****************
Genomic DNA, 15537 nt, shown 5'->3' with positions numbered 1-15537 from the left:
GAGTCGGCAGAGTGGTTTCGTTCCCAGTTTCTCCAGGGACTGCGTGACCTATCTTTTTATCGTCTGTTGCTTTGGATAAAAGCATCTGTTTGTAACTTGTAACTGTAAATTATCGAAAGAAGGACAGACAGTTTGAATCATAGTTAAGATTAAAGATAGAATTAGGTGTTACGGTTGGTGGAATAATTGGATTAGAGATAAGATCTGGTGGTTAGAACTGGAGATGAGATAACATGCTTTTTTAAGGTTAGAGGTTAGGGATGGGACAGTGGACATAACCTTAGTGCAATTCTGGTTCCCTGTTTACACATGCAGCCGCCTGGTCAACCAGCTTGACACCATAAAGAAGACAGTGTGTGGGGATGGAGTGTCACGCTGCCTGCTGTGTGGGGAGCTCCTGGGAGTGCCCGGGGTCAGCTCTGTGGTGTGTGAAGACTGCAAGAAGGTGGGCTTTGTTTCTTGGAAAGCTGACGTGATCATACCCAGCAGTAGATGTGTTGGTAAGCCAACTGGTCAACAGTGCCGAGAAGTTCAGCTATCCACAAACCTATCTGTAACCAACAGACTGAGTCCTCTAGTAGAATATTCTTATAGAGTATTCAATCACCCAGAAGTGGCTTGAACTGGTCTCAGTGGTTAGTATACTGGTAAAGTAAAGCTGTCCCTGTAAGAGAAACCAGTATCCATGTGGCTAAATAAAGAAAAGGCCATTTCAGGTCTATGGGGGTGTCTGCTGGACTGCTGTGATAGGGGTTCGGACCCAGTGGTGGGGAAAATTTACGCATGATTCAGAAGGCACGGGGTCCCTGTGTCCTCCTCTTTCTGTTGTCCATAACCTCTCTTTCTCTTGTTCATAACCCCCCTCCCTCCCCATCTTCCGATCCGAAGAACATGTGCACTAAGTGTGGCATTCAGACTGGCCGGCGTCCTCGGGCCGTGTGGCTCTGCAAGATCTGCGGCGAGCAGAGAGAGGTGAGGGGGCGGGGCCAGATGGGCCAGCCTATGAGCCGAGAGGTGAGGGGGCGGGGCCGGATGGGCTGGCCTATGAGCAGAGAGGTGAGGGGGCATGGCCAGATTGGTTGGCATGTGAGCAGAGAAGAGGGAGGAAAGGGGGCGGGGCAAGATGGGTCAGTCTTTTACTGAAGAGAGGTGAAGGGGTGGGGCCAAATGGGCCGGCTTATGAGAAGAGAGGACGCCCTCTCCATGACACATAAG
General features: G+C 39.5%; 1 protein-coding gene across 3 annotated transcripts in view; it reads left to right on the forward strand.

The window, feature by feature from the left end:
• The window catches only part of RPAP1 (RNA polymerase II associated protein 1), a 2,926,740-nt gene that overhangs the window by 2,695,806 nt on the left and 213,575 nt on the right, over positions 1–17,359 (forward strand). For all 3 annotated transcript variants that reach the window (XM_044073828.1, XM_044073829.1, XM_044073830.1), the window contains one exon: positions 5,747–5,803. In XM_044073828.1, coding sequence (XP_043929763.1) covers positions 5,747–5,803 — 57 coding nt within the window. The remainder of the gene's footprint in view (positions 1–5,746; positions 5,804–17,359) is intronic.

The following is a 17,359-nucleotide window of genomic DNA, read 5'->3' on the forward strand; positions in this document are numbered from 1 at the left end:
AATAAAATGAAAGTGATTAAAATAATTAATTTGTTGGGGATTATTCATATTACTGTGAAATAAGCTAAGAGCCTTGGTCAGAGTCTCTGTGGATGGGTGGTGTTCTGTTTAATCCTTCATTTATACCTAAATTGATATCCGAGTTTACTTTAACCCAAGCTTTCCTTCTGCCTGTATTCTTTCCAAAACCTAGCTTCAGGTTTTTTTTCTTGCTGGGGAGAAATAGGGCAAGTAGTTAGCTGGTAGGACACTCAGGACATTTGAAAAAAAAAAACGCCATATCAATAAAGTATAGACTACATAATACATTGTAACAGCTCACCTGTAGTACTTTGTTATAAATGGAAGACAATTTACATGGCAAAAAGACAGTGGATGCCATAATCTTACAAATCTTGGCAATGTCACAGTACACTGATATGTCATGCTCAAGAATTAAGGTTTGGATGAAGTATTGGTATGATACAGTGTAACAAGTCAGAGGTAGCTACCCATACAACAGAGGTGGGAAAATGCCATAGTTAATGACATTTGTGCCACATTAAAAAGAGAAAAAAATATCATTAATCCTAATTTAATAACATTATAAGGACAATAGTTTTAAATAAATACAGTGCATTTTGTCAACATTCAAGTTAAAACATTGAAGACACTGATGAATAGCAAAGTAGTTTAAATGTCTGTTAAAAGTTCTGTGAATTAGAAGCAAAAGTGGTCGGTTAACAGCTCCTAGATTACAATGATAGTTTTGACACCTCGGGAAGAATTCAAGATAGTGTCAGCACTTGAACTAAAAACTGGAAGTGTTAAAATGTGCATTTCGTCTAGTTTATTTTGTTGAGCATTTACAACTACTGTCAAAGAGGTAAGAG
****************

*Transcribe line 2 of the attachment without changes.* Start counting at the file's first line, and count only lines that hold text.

GAGTCGGCAGAGTGGTTTCGTTCCCAGTTTCTCCAGGGACTGCGTGACCTATCTTTTTATCGTCTGTTGCTTTGGATAAAAGCATCTGTTTGTAACTTGTAACTGTAAATTATCGAAAGAAGGACAGACAGTTTGAATCATAGTTAAGATTAAAGATAGAATTAGGTGTTACGGTTGGTGGAATAATTGGATTAGAGATAAGATCTGGTGGTTAGAACTGGAGATGAGATAACATGCTTTTTTAAGGTTAGAGGTTAGGGATGGGACAGTGGACATAACCTTAGTGCAATTCTGGTTCCCTGTTTACACATGCAGCCGCCTGGTCAACCAGCTTGACACCATAAAGAAGACAGTGTGTGGGGATGGAGTGTCACGCTGCCTGCTGTGTGGGGAGCTCCTGGGAGTGCCCGGGGTCAGCTCTGTGGTGTGTGAAGACTGCAAGAAGGTGGGCTTTGTTTCTTGGAAAGCTGACGTGATCATACCCAGCAGTAGATGTGTTGGTAAGCCAACTGGTCAACAGTGCCGAGAAGTTCAGCTATCCACAAACCTATCTGTAACCAACAGACTGAGTCCTCTAGTAGAATATTCTTATAGAGTATTCAATCACCCAGAAGTGGCTTGAACTGGTCTCAGTGGTTAGTATACTGGTAAAGTAAAGCTGTCCCTGTAAGAGAAACCAGTATCCATGTGGCTAAATAAAGAAAAGGCCATTTCAGGTCTATGGGGGTGTCTGCTGGACTGCTGTGATAGGGGTTCGGACCCAGTGGTGGGGAAAATTTACGCATGATTCAGAAGGCACGGGGTCCCTGTGTCCTCCTCTTTCTGTTGTCCATAACCTCTCTTTCTCTTGTTCATAACCCCCCTCCCTCCCCATCTTCCGATCCGAAGAACATGTGCACTAAGTGTGGCATTCAGACTGGCCGGCGTCCTCGGGCCGTGTGGCTCTGCAAGATCTGCGGCGAGCAGAGAGAGGTGAGGGGGCGGGGCCAGATGGGCCAGCCTATGAGCCGAGAGGTGAGGGGGCGGGGCCGGATGGGCTGGCCTATGAGCAGAGAGGTGAGGGGGCATGGCCAGATTGGTTGGCATGTGAGCAGAGAAGAGGGAGGAAAGGGGGCGGGGCAAGATGGGTCAGTCTTTTACTGAAGAGAGGTGAAGGGGTGGGGCCAAATGGGCCGGCTTATGAGAAGAGAGGACGCCCTCTCCATGACACATAAG